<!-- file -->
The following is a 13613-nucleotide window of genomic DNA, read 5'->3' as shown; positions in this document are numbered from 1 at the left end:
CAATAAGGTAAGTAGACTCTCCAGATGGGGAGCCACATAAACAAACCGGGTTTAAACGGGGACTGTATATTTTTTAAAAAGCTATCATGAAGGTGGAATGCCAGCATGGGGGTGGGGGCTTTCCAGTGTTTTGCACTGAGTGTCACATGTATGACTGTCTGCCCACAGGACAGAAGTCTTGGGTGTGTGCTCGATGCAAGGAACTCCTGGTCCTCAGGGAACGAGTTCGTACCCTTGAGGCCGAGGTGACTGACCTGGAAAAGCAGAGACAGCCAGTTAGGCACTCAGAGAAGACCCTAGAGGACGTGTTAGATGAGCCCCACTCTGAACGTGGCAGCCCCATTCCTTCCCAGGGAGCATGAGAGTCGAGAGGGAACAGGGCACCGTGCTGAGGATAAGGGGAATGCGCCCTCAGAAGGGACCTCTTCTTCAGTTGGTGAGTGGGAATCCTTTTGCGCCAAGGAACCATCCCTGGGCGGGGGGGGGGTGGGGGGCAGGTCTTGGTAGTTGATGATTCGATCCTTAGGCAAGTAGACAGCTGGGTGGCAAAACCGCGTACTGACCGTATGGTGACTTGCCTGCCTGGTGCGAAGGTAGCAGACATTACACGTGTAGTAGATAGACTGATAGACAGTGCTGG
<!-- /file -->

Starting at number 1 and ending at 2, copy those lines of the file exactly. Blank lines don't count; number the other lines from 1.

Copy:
The following is a 13613-nucleotide window of genomic DNA, read 5'->3' as shown; positions in this document are numbered from 1 at the left end:
CAATAAGGTAAGTAGACTCTCCAGATGGGGAGCCACATAAACAAACCGGGTTTAAACGGGGACTGTATATTTTTTAAAAAGCTATCATGAAGGTGGAATGCCAGCATGGGGGTGGGGGCTTTCCAGTGTTTTGCACTGAGTGTCACATGTATGACTGTCTGCCCACAGGACAGAAGTCTTGGGTGTGTGCTCGATGCAAGGAACTCCTGGTCCTCAGGGAACGAGTTCGTACCCTTGAGGCCGAGGTGACTGACCTGGAAAAGCAGAGACAGCCAGTTAGGCACTCAGAGAAGACCCTAGAGGACGTGTTAGATGAGCCCCACTCTGAACGTGGCAGCCCCATTCCTTCCCAGGGAGCATGAGAGTCGAGAGGGAACAGGGCACCGTGCTGAGGATAAGGGGAATGCGCCCTCAGAAGGGACCTCTTCTTCAGTTGGTGAGTGGGAATCCTTTTGCGCCAAGGAACCATCCCTGGGCGGGGGGGGGGTGGGGGGCAGGTCTTGGTAGTTGATGATTCGATCCTTAGGCAAGTAGACAGCTGGGTGGCAAAACCGCGTACTGACCGTATGGTGACTTGCCTGCCTGGTGCGAAGGTAGCAGACATTACACGTGTAGTAGATAGACTGATAGACAGTGCTGG